For so many of our patients, cataract surgery is a gamechanger – a simple procedure that affords a new lease of life.
After all, blurry vision can be debilitating – and struggling to see can take the joy out of so many activities.
Often, cataract sufferers say they feel as though life has been on pause: seeing their vision restored is exhilarating. Indeed, even the most mature patient can feel a sense of childlike giddiness following cataract surgery – the joyfulness that comes with ‘having your eyes back’.
For many, cataract surgery engenders an overwhelming desire to exercise – whether it’s a walk in the woods, stepping back onto the tennis court or heading out for a round of golf.
But, is it safe to exercise straight after cataract surgery? Or should patients avoid strenuous activity during the post-operative period? Read on, as we talk you through the proper procedure for exercising after cataract surgery.
Should I limit exercise after cataract surgery?
In simple terms, yes.
Dr Allen Omid Eghrari – ophthalmologist with the Wilmer Eye Institute, Johns Hopkins Medicine – has highlighted the dangers of increased eye pressure after cataract surgery. Increased eye pressure can ‘interfere with the incision’ made during surgery before it has a chance to fully heal, and is one of the most common causes of post-operative complications.
Since increased eye pressure can lead to glaucoma – which can cause blindness if left untreated – it is important to regulate eye pressure in the days and weeks following cataract surgery.
Strenuous activity can lead to raised eye pressure, so patients should limit exercise after cataract surgery. Dr Eghrari particularly advises avoiding lifting heavy objects and bending over – since both of these activities are likely to increase eye pressure.
In the first week after surgery, patients should limit themselves to light walking and gentle stretching – avoiding bending and lifting objects heavier than 5kg.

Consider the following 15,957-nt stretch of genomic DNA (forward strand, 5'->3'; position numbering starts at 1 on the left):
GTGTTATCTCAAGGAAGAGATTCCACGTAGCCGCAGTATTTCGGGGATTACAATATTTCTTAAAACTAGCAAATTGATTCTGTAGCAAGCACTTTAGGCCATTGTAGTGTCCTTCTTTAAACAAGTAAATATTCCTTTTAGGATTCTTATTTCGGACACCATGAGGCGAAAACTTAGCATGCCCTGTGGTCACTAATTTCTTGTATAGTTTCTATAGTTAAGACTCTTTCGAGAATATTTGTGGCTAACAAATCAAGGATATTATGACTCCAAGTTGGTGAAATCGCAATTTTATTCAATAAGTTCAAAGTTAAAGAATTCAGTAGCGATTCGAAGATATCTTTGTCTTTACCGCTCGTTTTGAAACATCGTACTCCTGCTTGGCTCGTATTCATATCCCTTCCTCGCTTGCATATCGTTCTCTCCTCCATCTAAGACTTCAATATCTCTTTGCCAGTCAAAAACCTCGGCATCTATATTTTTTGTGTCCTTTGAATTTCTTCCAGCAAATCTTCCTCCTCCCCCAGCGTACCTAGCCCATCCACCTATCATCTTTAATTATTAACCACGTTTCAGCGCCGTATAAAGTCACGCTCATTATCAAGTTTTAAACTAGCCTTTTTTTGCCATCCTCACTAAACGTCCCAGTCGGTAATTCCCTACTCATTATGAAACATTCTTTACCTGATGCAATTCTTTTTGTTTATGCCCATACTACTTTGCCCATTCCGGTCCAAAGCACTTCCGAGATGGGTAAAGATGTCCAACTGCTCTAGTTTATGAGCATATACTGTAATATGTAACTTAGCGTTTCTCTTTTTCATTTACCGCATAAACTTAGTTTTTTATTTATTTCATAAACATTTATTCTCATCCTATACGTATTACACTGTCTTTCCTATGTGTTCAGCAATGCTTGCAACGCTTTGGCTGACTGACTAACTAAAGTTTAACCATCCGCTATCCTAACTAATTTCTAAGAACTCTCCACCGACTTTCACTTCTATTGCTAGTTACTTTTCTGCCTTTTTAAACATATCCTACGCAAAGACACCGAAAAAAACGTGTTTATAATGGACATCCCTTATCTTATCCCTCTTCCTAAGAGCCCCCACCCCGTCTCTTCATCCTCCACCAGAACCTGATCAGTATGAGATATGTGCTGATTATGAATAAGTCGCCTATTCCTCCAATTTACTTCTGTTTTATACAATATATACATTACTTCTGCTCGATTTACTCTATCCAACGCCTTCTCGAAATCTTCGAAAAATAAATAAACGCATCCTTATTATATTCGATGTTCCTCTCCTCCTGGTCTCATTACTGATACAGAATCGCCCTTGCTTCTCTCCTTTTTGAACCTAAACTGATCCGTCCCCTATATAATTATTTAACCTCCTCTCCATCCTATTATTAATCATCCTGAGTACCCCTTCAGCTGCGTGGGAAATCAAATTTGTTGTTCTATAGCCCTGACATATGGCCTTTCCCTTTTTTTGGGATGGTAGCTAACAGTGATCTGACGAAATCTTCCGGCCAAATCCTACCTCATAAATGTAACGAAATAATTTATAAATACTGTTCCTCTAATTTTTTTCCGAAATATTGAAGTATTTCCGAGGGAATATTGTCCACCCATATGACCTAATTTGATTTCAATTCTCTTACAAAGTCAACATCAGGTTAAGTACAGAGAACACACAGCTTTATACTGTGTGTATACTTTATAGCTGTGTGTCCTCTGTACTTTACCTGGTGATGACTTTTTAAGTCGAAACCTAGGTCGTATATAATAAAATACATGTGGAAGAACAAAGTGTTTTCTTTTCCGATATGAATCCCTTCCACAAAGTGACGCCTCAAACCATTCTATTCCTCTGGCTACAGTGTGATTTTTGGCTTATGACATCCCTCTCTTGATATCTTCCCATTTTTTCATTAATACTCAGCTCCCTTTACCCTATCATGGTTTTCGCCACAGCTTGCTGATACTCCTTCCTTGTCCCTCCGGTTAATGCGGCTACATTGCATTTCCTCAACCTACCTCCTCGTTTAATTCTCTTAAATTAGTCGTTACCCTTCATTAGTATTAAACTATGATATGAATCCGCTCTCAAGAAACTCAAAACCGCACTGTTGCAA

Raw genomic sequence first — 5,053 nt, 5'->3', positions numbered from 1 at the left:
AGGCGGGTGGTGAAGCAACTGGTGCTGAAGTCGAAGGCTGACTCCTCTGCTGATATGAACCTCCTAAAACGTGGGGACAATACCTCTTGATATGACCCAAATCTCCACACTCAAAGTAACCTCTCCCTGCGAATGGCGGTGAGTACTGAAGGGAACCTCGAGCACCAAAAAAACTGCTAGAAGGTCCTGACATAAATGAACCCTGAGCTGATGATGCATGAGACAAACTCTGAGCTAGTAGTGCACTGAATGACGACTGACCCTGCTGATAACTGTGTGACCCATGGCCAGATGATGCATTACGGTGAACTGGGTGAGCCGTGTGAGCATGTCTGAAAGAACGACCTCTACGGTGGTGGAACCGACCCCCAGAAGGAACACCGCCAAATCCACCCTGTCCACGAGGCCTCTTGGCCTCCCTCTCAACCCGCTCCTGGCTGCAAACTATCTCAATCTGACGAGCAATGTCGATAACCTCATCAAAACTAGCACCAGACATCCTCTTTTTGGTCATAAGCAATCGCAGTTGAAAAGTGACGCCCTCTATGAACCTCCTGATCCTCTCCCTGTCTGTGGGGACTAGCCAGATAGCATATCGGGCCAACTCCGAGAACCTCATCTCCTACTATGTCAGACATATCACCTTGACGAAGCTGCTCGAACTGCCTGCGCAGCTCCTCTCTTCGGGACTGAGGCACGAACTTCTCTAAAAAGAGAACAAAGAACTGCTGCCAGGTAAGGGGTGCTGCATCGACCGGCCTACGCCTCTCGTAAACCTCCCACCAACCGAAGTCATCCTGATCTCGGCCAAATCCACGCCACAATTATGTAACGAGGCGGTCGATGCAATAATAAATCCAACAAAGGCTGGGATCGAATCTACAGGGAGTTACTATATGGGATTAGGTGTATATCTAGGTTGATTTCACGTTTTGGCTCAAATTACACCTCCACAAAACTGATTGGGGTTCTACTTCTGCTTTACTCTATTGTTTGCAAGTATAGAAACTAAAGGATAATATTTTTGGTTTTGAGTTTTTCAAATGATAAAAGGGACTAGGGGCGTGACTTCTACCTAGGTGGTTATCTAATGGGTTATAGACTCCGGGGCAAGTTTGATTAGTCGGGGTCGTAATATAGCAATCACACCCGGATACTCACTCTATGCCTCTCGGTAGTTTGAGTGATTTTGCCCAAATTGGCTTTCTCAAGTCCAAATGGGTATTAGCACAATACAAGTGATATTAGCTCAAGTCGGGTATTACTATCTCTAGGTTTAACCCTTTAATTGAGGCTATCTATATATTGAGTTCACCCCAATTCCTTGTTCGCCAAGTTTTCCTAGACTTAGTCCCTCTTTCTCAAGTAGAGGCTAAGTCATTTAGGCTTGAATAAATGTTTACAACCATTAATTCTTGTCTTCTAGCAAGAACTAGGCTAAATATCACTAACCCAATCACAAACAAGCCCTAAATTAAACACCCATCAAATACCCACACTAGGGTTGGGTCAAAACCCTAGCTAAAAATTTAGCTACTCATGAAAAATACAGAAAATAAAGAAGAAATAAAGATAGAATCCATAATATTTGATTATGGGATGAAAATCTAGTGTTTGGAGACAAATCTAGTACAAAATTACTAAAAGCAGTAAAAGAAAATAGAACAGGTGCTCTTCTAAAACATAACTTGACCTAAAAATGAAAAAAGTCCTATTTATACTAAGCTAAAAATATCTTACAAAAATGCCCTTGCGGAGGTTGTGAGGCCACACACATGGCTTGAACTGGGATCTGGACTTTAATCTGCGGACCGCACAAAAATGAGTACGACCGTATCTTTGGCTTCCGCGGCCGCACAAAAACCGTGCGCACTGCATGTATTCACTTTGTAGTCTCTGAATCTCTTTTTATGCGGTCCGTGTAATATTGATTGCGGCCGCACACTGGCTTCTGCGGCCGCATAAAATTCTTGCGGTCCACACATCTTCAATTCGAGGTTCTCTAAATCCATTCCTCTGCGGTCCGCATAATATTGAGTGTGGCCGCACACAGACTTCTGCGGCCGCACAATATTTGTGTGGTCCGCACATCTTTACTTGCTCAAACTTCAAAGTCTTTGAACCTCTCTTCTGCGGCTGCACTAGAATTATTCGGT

A week into the post-operative period, most patients should be fine to resume moderate exercise such as jogging, light aerobics or yoga. However, every patient is unique: at Optegra we are steadfastly committed to customer care – and always advise patients to speak to one of our surgeons before resuming moderate exercise.
Of course, you should always check with your surgeon before resuming intense physical activities like running or weightlifting. Most patients should be able to perform such activities a month after surgery.
Since exposure to water can also increase the risk of eye infection, we advise that patients abstain from swimming for the first four weeks after cataract surgery.
Is there anything I can do to speed up recovery after cataract surgery?
Absolutely – there are several straightforward measures every patient can take to ensure their recovery from cataract surgery is as smooth as possible.
Firstly, it is vital to protect the eye from irritants in the post-operative period – since these can prevent the incision from healing and lead to infection. Patients will want to avoid sandy or dusty environments – and we recommend wearing sunglasses when outdoors. These will act as a barrier against debris, while simultaneously easing stress on the eyes – which may be a little more sensitive than usual.
Equally, we recommend patients wear the protective eye shield provided by their surgeon – both during the day and at night. Dr Eghrari has highlighted the fact that following surgery, ‘it’s natural to feel like something is in your eye, like an eyelash or particle of sand.’ Your eye shield will prevent you scratching the eye and causing potential damage or infection – and is especially important during sleep time, when you may unconsciously itch your eye.
Naturally, patients should also take measures to prevent water, soap or shampoo entering the eye after cataract surgery – since these can also trigger infection. As well as abstaining from swimming for at least four weeks after surgery, we recommend always wearing an eye shield while showering – and taking particular care when washing your face and hair.
It is also important that patients avoid wearing eye makeup for at least four weeks after the cataract procedure has been performed – since particles can get into the eye and compromise its ability to heal. You should also replace any eye makeup – including eyeliner, mascara and eye-shadow – after cataract surgery, to avoid bacteria damaging the eye.
As well as avoiding physical labour and strenuous activity, post-operative patients should also abstain from driving or travelling via plane, until their surgeon clears them to do so.
Of course, to ensure the recovery from cataract surgery is as smooth as possible, it is vital that patients attend post-operative appointments – and administer the eye drops we prescribe as instructed. We also recommend taking painkillers to reduce any discomfort.